My party will soon put forward ground-breaking proposals for Kashmir resolution: Imran Khan

My party will soon put forward ground-breaking proposals for Kashmir resolution: Imran Khan

Imran Khan, the cricketer-turned-politician, is these days campaigning for upcoming general elections in Pakistan. Leader of Pakistan’s second-largest party, Pakistan Tehreek-e-Insaf, the Oxford-educated Khan who captained Pakistan to victory in the 1992 Cricket World Cup, took time off his busy schedule and gave an exclusive interview to senior Pakistani journalist Shafiq Ahmad for Kashmir Narrator. Excerpts from the interview—first to any Srinagar-based publication:

In November 2011, while batting for the “improved” Indo-Pak ties, you said: “The Kashmir issue should be put on the back burner for a while.” The Modi government’s declared policy is that Kashmir is India’s integral part, a settled issue. Do you believe that ‘freezing’ Kashmir issue is possible for any regime in Pakistan?

My comments have been taken out of context. The reference was simply to create a more congenial environment for talks on how to move forward towards resolution of the Kashmir conflict. The fact is that Kashmir defines the parameters of the Pakistan-India relationship. Unless the conflict is resolved, there can be no substantive peace in the subcontinent. The Modi government’s use of violence against unarmed Kashmiris protesting for their rights enshrined in the UN Security Council resolutions is not only a complete abuse of human rights and all international humanitarian laws, it also points to the urgency of seeking a solution to the issue.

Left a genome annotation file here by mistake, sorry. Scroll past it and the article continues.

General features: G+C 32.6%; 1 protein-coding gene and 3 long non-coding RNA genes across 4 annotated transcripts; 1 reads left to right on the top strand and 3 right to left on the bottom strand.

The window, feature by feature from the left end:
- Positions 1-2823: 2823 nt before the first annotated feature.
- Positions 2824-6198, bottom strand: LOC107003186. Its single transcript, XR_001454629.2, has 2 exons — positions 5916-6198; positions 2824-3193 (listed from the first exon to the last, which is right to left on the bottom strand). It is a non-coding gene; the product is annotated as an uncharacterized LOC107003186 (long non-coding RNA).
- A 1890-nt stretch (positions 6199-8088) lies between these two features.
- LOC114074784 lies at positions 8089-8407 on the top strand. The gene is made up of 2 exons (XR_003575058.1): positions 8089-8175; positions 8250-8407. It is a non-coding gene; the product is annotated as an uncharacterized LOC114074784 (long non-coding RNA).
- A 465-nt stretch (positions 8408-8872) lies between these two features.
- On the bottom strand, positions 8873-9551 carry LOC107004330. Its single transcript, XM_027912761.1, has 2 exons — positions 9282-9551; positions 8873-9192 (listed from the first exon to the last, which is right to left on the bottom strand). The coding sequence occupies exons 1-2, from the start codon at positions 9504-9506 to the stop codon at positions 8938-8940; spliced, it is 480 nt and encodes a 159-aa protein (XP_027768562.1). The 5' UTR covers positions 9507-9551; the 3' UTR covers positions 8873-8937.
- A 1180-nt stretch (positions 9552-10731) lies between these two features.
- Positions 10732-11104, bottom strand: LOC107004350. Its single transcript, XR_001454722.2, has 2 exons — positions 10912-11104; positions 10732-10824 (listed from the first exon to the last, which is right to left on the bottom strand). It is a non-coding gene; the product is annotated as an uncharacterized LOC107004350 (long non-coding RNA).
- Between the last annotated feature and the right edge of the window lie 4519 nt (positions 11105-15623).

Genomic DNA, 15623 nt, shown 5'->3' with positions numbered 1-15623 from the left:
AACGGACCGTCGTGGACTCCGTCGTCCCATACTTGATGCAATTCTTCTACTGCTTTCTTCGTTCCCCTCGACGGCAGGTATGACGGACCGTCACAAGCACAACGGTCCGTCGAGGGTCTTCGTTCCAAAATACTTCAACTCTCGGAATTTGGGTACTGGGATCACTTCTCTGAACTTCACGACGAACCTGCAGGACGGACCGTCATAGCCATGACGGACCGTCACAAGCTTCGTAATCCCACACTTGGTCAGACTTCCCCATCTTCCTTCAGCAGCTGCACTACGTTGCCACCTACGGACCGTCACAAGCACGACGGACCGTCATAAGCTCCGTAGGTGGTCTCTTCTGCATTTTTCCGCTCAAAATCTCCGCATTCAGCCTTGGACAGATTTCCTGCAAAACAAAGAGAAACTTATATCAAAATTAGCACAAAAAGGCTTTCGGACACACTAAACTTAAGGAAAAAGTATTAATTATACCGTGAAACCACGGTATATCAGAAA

The resolution lies in finding a solution within the ambit of UNSC resolutions, as was done in the East Timor case – which was exactly identical to the Kashmir conflict. We stand with the people of Kashmir and their UNSC-guaranteed right to self-determination.

In a series of tweets in June 2017, you lashed at US President Donald Trump for “siding with oppressor India” and for calling Kashmir’s “freedom movement” as “terrorism.” How do you see US’s U-turn on Kashmir after 9/11?